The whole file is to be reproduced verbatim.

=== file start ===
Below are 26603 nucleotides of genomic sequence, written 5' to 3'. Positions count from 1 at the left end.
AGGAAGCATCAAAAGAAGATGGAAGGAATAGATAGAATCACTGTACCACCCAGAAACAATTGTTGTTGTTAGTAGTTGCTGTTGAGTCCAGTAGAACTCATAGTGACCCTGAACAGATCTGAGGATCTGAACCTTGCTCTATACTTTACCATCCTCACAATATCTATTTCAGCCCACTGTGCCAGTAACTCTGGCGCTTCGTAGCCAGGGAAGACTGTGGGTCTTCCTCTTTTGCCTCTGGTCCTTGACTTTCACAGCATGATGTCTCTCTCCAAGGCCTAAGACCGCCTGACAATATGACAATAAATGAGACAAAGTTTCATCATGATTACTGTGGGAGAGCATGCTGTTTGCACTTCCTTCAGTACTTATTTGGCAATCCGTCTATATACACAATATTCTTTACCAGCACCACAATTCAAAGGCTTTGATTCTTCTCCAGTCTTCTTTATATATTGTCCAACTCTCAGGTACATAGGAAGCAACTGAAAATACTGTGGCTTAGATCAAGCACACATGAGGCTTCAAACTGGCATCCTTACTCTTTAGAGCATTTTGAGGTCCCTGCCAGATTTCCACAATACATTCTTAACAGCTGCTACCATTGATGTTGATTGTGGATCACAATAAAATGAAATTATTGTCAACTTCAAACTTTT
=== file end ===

Below are 26603 nucleotides of genomic sequence, written 5' to 3'. Positions count from 1 at the left end.
AGGAAGCATCAAAAGAAGATGGAAGGAATAGATAGAATCACTGTACCACCCAGAAACAATTGTTGTTGTTAGTAGTTGCTGTTGAGTCCAGTAGAACTCATAGTGACCCTGAACAGATCTGAGGATCTGAACCTTGCTCTATACTTTACCATCCTCACAATATCTATTTCAGCCCACTGTGCCAGTAACTCTGGCGCTTCGTAGCCAGGGAAGACTGTGGGTCTTCCTCTTTTGCCTCTGGTCCTTGACTTTCACAGCATGATGTCTCTCTCCAAGGCCTAAGACCGCCTGACAATATGACAATAAATGAGACAAAGTTTCATCATGATTACTGTGGGAGAGCATGCTGTTTGCACTTCCTTCAGTACTTATTTGGCAATCCGTCTATATACACAATATTCTTTACCAGCACCACAATTCAAAGGCTTTGATTCTTCTCCAGTCTTCTTTATATATTGTCCAACTCTCAGGTACATAGGAAGCAACTGAAAATACTGTGGCTTAGATCAAGCACACATGAGGCTTCAAACTGGCATCCTTACTCTTTAGAGCATTTTGAGGTCCCTGCCAGATTTCCACAATACATTCTTAACAGCTGCTACCATTGATGTTGATTGTGGATCACAATAAAATGAAATTATTGTCAACTTCAAACTTTT